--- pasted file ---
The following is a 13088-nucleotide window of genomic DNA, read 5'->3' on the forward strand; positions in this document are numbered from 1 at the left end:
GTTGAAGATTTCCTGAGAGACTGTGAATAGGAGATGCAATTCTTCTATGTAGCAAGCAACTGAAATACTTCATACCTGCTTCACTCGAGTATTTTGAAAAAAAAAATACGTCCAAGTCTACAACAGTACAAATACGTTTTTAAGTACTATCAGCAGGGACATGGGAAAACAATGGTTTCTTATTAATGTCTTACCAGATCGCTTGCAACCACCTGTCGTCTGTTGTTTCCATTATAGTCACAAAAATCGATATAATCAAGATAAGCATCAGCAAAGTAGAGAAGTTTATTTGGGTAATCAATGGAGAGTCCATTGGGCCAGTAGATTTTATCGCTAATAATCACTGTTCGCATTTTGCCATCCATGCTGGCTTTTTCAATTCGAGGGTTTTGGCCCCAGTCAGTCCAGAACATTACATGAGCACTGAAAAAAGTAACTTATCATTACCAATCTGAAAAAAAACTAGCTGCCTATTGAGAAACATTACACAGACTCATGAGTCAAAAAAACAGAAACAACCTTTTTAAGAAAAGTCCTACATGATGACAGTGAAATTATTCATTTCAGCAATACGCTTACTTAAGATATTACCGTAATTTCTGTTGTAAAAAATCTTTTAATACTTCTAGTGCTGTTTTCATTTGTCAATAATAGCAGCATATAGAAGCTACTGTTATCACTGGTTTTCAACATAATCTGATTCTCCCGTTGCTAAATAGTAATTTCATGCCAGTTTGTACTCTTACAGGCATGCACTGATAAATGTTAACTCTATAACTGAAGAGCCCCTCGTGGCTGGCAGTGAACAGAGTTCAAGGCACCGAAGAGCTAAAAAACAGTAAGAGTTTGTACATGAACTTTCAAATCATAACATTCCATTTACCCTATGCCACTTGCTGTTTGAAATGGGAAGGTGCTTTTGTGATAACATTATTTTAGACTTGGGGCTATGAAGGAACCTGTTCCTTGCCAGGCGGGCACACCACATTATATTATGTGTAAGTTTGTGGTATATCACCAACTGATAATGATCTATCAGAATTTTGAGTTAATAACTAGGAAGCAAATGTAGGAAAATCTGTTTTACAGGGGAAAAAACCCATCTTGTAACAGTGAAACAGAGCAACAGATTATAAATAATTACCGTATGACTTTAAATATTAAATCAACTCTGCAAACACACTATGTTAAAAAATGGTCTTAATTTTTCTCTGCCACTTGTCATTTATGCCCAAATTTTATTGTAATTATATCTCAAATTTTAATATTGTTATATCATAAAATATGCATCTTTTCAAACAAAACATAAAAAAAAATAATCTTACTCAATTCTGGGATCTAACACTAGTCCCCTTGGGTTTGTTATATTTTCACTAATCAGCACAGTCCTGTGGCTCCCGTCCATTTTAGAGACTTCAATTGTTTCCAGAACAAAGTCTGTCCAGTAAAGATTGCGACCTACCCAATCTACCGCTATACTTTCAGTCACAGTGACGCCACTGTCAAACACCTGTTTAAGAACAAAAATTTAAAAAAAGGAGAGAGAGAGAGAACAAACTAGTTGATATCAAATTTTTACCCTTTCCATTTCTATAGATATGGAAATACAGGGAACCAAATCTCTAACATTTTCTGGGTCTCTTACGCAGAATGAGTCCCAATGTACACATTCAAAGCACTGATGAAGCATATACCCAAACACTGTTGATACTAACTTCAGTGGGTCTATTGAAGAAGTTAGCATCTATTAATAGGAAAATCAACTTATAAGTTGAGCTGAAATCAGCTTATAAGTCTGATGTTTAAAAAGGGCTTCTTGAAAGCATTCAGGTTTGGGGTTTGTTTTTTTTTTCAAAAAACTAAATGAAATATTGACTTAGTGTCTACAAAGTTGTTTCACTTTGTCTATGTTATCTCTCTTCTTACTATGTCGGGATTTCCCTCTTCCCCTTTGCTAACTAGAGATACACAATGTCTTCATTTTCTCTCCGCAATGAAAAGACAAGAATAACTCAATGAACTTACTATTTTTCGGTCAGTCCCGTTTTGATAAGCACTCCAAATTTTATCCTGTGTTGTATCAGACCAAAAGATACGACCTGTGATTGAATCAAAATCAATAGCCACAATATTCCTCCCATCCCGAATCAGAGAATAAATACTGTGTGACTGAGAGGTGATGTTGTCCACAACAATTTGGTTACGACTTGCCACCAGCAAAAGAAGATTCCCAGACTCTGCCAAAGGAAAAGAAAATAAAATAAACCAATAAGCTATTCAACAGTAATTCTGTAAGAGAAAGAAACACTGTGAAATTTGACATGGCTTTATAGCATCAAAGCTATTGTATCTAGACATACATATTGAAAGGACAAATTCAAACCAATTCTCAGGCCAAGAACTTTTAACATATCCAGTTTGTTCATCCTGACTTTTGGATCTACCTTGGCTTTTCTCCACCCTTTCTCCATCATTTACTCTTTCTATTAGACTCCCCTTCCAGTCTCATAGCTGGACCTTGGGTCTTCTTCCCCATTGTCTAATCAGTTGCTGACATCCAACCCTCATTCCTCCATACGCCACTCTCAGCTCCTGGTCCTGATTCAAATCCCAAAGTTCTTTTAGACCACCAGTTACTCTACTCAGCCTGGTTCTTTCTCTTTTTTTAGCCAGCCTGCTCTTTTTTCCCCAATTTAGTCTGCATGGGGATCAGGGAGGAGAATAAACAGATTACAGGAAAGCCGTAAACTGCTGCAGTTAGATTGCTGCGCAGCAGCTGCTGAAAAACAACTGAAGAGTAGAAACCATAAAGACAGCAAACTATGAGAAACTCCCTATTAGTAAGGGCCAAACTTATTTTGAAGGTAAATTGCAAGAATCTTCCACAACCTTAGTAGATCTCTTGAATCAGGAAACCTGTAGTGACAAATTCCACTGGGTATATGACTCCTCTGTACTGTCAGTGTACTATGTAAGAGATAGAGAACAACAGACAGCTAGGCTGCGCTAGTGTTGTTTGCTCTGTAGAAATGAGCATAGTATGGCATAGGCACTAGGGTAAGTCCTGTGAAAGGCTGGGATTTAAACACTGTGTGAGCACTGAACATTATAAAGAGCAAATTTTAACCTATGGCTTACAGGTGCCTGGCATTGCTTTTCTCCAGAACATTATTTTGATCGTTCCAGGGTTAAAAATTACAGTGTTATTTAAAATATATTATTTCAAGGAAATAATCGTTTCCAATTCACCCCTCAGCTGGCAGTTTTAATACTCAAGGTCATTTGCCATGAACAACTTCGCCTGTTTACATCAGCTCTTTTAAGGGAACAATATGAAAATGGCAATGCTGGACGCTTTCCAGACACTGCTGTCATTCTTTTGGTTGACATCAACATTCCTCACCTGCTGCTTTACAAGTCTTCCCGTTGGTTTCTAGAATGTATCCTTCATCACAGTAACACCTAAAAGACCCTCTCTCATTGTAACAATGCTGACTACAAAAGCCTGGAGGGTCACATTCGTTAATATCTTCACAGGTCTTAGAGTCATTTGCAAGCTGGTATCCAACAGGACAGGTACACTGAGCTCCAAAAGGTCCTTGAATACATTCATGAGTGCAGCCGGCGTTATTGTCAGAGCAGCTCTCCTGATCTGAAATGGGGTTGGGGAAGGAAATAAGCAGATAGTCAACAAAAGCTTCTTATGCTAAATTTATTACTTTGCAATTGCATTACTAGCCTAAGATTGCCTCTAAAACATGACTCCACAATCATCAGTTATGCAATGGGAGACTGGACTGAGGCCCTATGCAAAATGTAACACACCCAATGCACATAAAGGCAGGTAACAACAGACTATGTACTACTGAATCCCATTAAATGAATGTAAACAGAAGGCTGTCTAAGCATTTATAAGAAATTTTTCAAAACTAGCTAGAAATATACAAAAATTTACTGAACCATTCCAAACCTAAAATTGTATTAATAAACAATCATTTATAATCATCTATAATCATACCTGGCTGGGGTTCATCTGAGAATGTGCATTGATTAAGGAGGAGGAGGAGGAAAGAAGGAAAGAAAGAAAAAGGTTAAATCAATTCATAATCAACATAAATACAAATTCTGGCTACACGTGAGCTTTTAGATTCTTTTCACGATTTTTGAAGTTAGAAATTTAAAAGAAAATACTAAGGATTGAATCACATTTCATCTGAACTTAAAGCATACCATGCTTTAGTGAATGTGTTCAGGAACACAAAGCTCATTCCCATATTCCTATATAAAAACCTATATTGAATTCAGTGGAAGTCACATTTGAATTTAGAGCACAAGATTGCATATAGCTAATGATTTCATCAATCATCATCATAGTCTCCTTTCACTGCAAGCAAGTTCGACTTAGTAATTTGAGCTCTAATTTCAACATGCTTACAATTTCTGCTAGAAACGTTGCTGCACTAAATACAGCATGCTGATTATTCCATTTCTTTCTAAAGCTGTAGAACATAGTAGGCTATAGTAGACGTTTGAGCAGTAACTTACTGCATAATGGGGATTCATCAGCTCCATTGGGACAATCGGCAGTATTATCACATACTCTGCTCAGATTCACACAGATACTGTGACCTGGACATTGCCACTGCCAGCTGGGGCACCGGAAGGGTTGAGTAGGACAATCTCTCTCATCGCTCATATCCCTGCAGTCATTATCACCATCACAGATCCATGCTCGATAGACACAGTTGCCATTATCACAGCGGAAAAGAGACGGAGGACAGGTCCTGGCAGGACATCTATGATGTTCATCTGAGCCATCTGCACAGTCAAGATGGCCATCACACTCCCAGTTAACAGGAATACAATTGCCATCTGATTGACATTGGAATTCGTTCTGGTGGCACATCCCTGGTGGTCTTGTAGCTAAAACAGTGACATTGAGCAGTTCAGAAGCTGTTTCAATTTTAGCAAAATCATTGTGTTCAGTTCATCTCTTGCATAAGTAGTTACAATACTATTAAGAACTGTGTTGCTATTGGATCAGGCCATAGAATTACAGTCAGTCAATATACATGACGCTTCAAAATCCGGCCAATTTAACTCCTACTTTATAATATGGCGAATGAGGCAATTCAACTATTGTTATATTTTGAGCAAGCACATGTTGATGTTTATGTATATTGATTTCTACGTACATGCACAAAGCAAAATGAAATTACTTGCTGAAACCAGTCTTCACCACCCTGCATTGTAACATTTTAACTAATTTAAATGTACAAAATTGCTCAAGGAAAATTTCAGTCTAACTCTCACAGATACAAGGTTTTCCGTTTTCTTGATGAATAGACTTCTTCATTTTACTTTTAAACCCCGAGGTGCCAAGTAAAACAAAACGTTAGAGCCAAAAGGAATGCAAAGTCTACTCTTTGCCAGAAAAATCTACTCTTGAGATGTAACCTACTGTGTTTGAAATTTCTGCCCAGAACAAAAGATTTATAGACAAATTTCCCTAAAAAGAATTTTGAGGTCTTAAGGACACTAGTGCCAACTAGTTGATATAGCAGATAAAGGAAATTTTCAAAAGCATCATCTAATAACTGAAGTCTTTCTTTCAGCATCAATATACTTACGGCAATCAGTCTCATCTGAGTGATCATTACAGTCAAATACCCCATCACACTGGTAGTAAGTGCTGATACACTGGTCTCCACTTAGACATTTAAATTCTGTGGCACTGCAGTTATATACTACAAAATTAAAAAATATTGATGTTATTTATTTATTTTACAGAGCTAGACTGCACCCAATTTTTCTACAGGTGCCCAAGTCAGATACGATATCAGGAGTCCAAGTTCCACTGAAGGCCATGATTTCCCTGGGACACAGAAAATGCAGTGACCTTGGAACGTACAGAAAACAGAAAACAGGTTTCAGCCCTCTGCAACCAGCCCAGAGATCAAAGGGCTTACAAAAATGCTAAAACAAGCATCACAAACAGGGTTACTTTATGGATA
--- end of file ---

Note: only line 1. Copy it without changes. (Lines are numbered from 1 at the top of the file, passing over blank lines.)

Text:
The following is a 13088-nucleotide window of genomic DNA, read 5'->3' on the forward strand; positions in this document are numbered from 1 at the left end: